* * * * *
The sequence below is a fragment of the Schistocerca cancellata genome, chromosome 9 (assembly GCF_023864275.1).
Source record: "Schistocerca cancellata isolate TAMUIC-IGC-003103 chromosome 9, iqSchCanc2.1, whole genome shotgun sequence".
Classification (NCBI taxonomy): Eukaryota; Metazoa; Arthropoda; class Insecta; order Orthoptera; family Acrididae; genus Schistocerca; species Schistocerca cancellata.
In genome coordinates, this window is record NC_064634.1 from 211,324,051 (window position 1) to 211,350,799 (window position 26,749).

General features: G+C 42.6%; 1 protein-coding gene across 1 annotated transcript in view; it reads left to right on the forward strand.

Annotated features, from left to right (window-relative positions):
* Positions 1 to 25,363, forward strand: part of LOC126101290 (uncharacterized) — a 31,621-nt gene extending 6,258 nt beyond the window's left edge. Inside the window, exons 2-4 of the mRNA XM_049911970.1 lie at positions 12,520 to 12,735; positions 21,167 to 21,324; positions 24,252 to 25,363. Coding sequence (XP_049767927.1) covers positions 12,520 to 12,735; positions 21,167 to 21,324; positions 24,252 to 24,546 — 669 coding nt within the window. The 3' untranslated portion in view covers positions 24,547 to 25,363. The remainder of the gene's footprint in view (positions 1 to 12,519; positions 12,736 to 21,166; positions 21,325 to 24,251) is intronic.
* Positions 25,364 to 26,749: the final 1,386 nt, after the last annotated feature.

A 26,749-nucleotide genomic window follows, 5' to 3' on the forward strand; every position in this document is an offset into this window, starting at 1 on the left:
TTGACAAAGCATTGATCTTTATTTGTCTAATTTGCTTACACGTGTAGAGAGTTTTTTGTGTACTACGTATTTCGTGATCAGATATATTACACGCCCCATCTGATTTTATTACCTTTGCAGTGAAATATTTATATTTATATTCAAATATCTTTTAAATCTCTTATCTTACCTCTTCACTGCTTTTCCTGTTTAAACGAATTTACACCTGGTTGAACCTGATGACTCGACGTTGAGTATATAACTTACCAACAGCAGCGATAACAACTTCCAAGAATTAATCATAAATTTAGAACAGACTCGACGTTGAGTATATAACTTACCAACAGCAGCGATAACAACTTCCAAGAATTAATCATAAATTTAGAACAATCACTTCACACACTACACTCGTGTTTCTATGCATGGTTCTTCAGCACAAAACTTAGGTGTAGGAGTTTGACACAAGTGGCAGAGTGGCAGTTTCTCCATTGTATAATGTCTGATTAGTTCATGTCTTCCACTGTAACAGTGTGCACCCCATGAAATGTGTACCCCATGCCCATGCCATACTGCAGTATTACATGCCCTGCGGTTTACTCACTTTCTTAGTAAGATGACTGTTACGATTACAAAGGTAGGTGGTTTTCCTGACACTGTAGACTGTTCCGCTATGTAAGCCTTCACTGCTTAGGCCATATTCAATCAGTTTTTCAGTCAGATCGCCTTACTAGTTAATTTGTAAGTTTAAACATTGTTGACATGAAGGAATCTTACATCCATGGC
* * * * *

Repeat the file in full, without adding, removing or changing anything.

The sequence below is a fragment of the Schistocerca cancellata genome, chromosome 9 (assembly GCF_023864275.1).
Source record: "Schistocerca cancellata isolate TAMUIC-IGC-003103 chromosome 9, iqSchCanc2.1, whole genome shotgun sequence".
Classification (NCBI taxonomy): Eukaryota; Metazoa; Arthropoda; class Insecta; order Orthoptera; family Acrididae; genus Schistocerca; species Schistocerca cancellata.
In genome coordinates, this window is record NC_064634.1 from 211,324,051 (window position 1) to 211,350,799 (window position 26,749).

General features: G+C 42.6%; 1 protein-coding gene across 1 annotated transcript in view; it reads left to right on the forward strand.

Annotated features, from left to right (window-relative positions):
* Positions 1 to 25,363, forward strand: part of LOC126101290 (uncharacterized) — a 31,621-nt gene extending 6,258 nt beyond the window's left edge. Inside the window, exons 2-4 of the mRNA XM_049911970.1 lie at positions 12,520 to 12,735; positions 21,167 to 21,324; positions 24,252 to 25,363. Coding sequence (XP_049767927.1) covers positions 12,520 to 12,735; positions 21,167 to 21,324; positions 24,252 to 24,546 — 669 coding nt within the window. The 3' untranslated portion in view covers positions 24,547 to 25,363. The remainder of the gene's footprint in view (positions 1 to 12,519; positions 12,736 to 21,166; positions 21,325 to 24,251) is intronic.
* Positions 25,364 to 26,749: the final 1,386 nt, after the last annotated feature.

A 26,749-nucleotide genomic window follows, 5' to 3' on the forward strand; every position in this document is an offset into this window, starting at 1 on the left:
TTGACAAAGCATTGATCTTTATTTGTCTAATTTGCTTACACGTGTAGAGAGTTTTTTGTGTACTACGTATTTCGTGATCAGATATATTACACGCCCCATCTGATTTTATTACCTTTGCAGTGAAATATTTATATTTATATTCAAATATCTTTTAAATCTCTTATCTTACCTCTTCACTGCTTTTCCTGTTTAAACGAATTTACACCTGGTTGAACCTGATGACTCGACGTTGAGTATATAACTTACCAACAGCAGCGATAACAACTTCCAAGAATTAATCATAAATTTAGAACAGACTCGACGTTGAGTATATAACTTACCAACAGCAGCGATAACAACTTCCAAGAATTAATCATAAATTTAGAACAATCACTTCACACACTACACTCGTGTTTCTATGCATGGTTCTTCAGCACAAAACTTAGGTGTAGGAGTTTGACACAAGTGGCAGAGTGGCAGTTTCTCCATTGTATAATGTCTGATTAGTTCATGTCTTCCACTGTAACAGTGTGCACCCCATGAAATGTGTACCCCATGCCCATGCCATACTGCAGTATTACATGCCCTGCGGTTTACTCACTTTCTTAGTAAGATGACTGTTACGATTACAAAGGTAGGTGGTTTTCCTGACACTGTAGACTGTTCCGCTATGTAAGCCTTCACTGCTTAGGCCATATTCAATCAGTTTTTCAGTCAGATCGCCTTACTAGTTAATTTGTAAGTTTAAACATTGTTGACATGAAGGAATCTTACATCCATGGC